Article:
4. Burping at the dinner table is acceptable in China

A spread of traditional Chinese dishes on a lazy susan

Burping (gently) is seen as a sign of gratitude to the chef in China. While you don’t have to participate if you don’t want to, you should remain open-minded to hearing a burp or two at the dining table.

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5. Feel free to slurp your noodles in Japan

A bowl of ramen in Harajuku, Japan

Have you ever been told it’s rude to slurp? Not in Japan. Slurping noodles is seen as a compliment to the cook. But just because slurping is fine in ramen joints doesn’t mean you should do it in other restaurant settings – unless you want to be side eyed by your neighbours.

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6. Don’t stick chopsticks in your rice in Japan

A bowl of rice may seem like a great place to rest your chopsticks while you take a sip of sake or go for seconds of the karaage chicken, but it’s a big no-no. In Japanese culture, sticking chopsticks in rice resembles a Japanese custom known as ‘tate-bashi’, a type of offering reserved for Buddhist and Shinto funerals. Doing it at a dinner table would be considered a bad omen. Instead, rest your chopsticks over your bowl or place them in the chopstick holder.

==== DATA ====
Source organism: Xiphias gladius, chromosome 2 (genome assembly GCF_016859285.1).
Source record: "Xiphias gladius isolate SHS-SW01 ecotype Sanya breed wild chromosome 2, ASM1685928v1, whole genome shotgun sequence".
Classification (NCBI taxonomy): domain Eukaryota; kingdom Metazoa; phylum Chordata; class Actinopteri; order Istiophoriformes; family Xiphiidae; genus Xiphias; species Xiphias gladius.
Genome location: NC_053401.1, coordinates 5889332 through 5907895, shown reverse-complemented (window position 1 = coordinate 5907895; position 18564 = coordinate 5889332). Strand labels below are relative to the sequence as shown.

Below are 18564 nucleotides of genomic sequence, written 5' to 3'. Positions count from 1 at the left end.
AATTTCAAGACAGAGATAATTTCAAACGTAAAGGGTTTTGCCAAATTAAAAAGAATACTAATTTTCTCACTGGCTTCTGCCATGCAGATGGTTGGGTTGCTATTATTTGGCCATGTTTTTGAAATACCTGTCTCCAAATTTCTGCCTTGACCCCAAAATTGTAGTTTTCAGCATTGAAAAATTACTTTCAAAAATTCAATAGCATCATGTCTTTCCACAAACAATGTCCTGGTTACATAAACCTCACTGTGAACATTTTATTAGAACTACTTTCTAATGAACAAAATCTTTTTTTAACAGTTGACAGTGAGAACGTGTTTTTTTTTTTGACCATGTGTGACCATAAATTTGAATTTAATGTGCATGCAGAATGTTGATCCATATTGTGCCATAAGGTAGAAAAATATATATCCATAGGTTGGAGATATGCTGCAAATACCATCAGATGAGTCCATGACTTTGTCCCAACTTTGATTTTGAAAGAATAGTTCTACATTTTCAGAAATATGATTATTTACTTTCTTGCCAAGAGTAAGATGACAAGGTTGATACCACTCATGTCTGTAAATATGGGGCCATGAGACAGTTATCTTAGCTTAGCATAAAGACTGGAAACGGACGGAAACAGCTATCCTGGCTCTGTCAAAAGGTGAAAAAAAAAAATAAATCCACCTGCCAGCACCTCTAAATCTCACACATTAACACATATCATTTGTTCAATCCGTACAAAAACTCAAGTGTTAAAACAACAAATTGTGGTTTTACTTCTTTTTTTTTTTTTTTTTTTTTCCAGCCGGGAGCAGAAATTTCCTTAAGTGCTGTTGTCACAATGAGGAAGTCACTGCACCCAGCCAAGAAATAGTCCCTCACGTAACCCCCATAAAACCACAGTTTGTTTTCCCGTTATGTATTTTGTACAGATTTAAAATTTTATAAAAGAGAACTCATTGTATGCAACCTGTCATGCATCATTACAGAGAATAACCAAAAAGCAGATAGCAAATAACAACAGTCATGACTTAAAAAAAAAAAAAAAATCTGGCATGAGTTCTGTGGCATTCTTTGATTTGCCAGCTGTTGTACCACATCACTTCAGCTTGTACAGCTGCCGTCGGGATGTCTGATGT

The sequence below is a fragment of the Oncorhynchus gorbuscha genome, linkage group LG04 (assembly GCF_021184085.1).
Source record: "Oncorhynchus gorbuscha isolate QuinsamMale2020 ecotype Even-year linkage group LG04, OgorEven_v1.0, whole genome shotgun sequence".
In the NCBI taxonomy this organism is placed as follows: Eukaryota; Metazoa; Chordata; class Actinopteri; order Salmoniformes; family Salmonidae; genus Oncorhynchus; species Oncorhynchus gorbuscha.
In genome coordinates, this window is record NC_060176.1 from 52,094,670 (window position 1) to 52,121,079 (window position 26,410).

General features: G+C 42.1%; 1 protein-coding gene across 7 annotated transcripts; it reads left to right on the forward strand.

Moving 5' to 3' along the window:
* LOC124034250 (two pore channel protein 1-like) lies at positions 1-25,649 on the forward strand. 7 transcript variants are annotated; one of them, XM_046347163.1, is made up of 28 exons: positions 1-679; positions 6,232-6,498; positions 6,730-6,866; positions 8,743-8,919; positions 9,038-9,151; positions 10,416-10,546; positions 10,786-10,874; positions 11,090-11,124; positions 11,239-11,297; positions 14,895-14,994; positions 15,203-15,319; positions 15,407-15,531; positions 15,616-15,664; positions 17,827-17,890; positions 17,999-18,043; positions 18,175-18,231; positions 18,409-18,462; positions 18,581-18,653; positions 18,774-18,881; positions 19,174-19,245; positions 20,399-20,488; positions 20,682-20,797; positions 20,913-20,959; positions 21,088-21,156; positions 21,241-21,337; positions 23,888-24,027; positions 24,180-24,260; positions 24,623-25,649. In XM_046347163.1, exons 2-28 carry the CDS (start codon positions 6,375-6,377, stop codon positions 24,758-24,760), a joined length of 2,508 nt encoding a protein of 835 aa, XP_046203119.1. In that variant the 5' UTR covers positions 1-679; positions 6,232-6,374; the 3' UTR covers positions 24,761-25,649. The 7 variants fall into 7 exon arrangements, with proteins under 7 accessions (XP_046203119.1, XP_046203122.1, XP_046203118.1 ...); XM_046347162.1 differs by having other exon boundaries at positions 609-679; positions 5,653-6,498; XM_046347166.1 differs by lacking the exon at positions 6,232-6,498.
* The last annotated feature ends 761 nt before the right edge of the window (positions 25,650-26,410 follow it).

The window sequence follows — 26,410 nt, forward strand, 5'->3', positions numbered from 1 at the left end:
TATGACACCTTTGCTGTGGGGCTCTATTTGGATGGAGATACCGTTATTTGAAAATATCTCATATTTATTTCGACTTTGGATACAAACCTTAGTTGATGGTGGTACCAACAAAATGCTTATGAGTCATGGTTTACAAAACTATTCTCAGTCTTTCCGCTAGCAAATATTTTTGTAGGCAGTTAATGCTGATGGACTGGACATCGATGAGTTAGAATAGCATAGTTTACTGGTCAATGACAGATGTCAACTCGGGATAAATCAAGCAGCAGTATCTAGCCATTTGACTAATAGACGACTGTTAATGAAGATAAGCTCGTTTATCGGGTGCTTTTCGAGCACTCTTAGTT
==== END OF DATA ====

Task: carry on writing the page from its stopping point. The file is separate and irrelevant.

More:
7. Don’t leave without tipping in the USA

A chef sending a sandwich order out of the kitchen

Leaving a sit-down restaurant without tipping in the United States is unheard of. You’ll often find that waiters go the extra mile to ensure you’re well looked after, and if you exit without leaving a gratuity, you could be seriously impacting their wages.

Hospitality and service staff in the States rely on tips as they’re usually paid below the federal minimum wage, which is very low compared to other countries like Australia. The accepted amount to tip is 15 to 20 per cent of the bill. Some establishments add a gratuity to the bill, in which case you’re not required to tip extra.

In bars, it’s standard to tip USD $1 per drink, so ensure you have some loose bills in your purse.

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8. Don’t lick your fingers in Ethiopia

A plate of traditional Ethiopian food on injera (flatbread)

Sharing is at the heart of Ethiopian cuisine. Most dishes are brought out on injera, a large, spongy flatbread which also serves as cutlery. The platter is placed in the middle of the table so that everyone can tear off pieces of bread and use it to pick up colourful morsels of stews, curries and salads. Additionally, like in India, eating should only be done with the right hand.

It can take a little while to master the art of scooping food with injera, so be prepared to get messy. However, as tempting as it may be, don’t lick your fingers during the meal as it’s considered rude. Hold out till the end when you wash your hands.

There can be a lot to navigate when you travel to a new country for the first time. When you travel with Intrepid, you’ll have an expert local leader by your side to help you with the do’s and don’ts so you can get a true taste of the local culture.